Populations can sometimes be categorized by their growth characteristics. Species whose populations increase until they reach the carrying capacity of their environment and then level off are referred to as K-selected species. Species whose populations increase rapidly, often exponetially, quickly filling available environments, are referred to as r-selected species.

Characteristics of K-selected species include:

  • late maturation
  • fewer, larger young
  • longer life spans
  • more parental care
  • intense competition for resources
Characteristics of r-selected species include:
  • early maturation
  • numerous, smaller young
  • shorter life spans
  • less parental care
  • little competition for resources
Some environmental and biological factors can influence a population differently depending on its density. If population density is high, such factors become increasingly limiting on the success of the population. For example, if individuals are cramped in a small area, disease may spread faster than it would if population density were low. Factors that are affected by population density are referred to as density-dependent factors.

There are also density-independent factors which affect populations regardless of their density. Examples of density-independent factors might include a change in temperature such as an extraordinarily cold or dry winter.

Another limiting factor on populations is intraspecific competition which occurs when individuals within a population compete with one another to obtain the same resources. Sometimes intraspecific competition is direct, for example when two individuals vie for the same food, or indirect, for example when one individual's action alters and possibly harms the environment of another individual.

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article : How We Know The Working zoologist ?

Five Career Twists for Animal and Wildlife Enthusiasts

By Laura Klappenbach,

Do you ever wonder how to employ your love of animals and wildlife? Many zoologists and wildlife enthusiasts participate in research or teach at universities. While these careers are rewarding and enjoyable, they are not for everyone. If you would like to expand your job horizons beyond the university setting, here are five career options for you to consider.

1. Zookeeper

A zookeeper, employed by a zoo or aquarium, is responsible for caring for animals and their enclosures. A zookeeper's activities include preparing meals, cleaning enclosures, and monitoring animal behavior. Depending on the animal in question, a zookeeper might also groom and exercise animals.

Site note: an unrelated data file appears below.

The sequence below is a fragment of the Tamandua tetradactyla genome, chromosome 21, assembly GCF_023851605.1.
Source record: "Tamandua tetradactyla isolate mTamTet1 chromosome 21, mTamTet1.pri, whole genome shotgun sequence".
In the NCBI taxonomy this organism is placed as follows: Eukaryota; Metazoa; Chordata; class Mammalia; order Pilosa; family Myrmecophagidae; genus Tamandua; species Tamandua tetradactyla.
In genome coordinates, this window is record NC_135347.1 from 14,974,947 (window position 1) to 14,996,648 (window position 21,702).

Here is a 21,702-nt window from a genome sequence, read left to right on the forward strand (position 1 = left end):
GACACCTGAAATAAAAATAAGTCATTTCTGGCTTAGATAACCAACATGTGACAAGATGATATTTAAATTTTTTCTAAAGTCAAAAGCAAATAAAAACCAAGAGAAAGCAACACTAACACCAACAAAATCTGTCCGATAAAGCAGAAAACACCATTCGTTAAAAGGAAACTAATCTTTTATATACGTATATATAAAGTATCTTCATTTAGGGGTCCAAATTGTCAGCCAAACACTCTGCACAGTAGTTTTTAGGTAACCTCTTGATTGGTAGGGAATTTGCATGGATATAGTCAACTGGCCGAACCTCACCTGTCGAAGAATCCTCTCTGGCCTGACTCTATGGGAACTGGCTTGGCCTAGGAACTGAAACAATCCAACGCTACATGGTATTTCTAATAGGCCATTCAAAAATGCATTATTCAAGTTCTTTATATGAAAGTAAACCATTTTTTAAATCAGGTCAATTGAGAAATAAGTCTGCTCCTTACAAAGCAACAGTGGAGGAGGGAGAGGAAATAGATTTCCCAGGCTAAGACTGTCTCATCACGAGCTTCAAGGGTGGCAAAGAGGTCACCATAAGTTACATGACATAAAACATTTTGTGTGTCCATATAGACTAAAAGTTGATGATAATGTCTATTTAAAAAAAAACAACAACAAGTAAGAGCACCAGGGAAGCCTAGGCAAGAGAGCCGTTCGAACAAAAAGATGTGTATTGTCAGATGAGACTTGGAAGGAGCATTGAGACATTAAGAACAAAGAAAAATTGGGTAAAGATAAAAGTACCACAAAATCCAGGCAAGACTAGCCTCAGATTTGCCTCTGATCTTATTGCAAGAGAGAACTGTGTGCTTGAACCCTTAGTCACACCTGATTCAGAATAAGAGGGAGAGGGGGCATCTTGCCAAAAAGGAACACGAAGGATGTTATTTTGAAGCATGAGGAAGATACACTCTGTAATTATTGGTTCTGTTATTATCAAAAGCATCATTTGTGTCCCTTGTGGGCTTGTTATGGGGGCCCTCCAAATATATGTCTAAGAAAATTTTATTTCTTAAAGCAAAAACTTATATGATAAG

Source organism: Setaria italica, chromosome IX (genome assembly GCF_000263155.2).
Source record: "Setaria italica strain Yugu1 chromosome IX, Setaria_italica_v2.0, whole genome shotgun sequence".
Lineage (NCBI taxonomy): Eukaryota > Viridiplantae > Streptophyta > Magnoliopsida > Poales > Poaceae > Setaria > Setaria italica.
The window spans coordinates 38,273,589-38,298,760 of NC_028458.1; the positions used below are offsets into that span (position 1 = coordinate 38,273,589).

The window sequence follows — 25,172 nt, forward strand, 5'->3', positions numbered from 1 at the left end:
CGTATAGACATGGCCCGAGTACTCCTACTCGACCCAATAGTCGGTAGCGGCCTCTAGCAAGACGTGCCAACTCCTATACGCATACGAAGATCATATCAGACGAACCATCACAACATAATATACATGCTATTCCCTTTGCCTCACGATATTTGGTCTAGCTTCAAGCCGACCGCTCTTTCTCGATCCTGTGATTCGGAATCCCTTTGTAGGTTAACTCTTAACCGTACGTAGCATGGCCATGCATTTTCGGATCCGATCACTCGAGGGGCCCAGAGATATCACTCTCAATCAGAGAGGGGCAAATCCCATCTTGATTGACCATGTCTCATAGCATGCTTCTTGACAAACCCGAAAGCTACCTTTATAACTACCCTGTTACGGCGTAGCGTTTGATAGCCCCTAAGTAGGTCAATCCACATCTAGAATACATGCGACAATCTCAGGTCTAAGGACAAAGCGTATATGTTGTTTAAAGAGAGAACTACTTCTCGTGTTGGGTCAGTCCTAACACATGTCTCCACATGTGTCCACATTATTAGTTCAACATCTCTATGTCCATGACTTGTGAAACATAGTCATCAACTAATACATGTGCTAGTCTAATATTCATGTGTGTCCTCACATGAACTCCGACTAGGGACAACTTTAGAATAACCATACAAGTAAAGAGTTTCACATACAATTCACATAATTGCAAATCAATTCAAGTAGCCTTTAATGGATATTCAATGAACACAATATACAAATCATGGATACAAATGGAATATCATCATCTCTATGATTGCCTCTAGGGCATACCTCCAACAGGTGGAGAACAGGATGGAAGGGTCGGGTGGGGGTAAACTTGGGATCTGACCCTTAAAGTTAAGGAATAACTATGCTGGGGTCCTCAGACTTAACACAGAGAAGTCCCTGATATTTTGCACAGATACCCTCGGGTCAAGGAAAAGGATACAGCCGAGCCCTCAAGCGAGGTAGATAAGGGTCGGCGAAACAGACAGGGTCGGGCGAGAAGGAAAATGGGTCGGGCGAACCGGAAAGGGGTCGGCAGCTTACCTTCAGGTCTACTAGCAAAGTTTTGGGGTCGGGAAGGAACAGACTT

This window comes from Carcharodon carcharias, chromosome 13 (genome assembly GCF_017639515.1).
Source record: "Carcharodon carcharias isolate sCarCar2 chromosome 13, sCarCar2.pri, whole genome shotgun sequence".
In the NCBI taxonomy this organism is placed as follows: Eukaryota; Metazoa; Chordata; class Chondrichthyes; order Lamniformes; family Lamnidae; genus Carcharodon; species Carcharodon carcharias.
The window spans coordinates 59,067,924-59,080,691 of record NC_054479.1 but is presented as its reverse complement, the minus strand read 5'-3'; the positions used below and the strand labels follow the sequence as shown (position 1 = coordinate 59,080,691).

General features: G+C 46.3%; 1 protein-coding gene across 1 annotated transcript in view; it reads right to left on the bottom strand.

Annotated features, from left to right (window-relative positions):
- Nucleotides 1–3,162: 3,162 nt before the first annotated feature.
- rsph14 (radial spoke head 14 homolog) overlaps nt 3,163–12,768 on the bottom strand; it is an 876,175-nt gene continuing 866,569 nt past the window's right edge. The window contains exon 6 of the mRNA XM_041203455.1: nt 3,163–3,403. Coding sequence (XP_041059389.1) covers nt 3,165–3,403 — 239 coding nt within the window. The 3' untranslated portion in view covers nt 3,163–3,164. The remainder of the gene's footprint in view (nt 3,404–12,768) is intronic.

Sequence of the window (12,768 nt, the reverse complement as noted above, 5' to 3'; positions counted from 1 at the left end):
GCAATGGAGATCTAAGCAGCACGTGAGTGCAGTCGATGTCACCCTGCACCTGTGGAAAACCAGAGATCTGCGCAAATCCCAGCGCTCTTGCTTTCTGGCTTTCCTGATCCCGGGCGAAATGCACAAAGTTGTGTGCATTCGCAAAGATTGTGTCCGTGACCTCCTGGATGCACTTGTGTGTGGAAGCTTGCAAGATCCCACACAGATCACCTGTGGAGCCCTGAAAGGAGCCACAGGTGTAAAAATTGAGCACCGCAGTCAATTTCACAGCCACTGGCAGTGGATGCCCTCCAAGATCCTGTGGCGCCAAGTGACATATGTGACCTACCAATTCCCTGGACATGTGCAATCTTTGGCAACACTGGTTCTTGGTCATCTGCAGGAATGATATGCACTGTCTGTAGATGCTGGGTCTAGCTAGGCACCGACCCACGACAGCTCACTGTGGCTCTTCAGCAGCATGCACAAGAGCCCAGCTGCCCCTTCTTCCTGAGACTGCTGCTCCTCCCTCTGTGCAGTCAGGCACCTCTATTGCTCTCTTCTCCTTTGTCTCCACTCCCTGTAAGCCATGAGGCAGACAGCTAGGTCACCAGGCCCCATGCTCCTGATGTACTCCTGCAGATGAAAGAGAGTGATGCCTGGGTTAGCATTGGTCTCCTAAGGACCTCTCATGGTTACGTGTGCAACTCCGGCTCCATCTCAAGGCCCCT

2. Animal and Wildlife Educator

Zoos, aquariums, parks, and museums employ educators and program developers to create a variety of materials—brochures, videos, guided tours, exhibits—to educate visitors about animals and wildlife. Opportunities range from volunteer positions to full-time staff positions. As an educator, you can also create content for books, magazines, newspapers, and web-media.

3. Zoo Curator

Zoo curators are responsible for the acquisition of animals. Zoos acquire animals primarily through captive breeding programs. Occasionally, animals are traded among zoos or, on rare occasions, collected from the wild. The collection, trade, and transport of animals is regulated by government agencies; consequently the zoo curator acts as a liaison between these agencies and the zoo. Additionally, the zoo curator plays a role in the administration of zoo functions and captive breeding programs.

4. Wildlife Rehabilitator

Wildlife rehabilitation is the process of caring for ill, injured or orphaned wild animals and releasing them back in to their habitat once able to care for themselves. A wildlife rehabilitator often steps in when human activity has caused harm to wildlife: oil spills, lumbering activity, trapping, hunting. Rehabilitators must acquire permits from state and federal wildlife agencies before they can possess or handle wildlife.

5. Animal Behaviorist

Animal behaviorists train zoologists and other zoo employees how to interact with and successfully care for animals. Animal behaviorists are often trained in ethology--the study of animal behavior--and have experience working first-hand with animals.

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article : Defining Zoology and Study in Science

Understanding the Science and Study of Animals

By Laura Klappenbach,

Zoology is the study of animals, a complex discipline that draws upon a diverse body of scientific observation and theory. It can be broken down into numerous sub-disciplines: ornithology (the study of birds), primatology (the study of primates), ichthyology (the study of fish), and entomology (the study of insects), to name a few. As a whole, zoology encompasses a fascinating and important body of knowledge that enables us to better understand animals, wildlife, our environment, and ourselves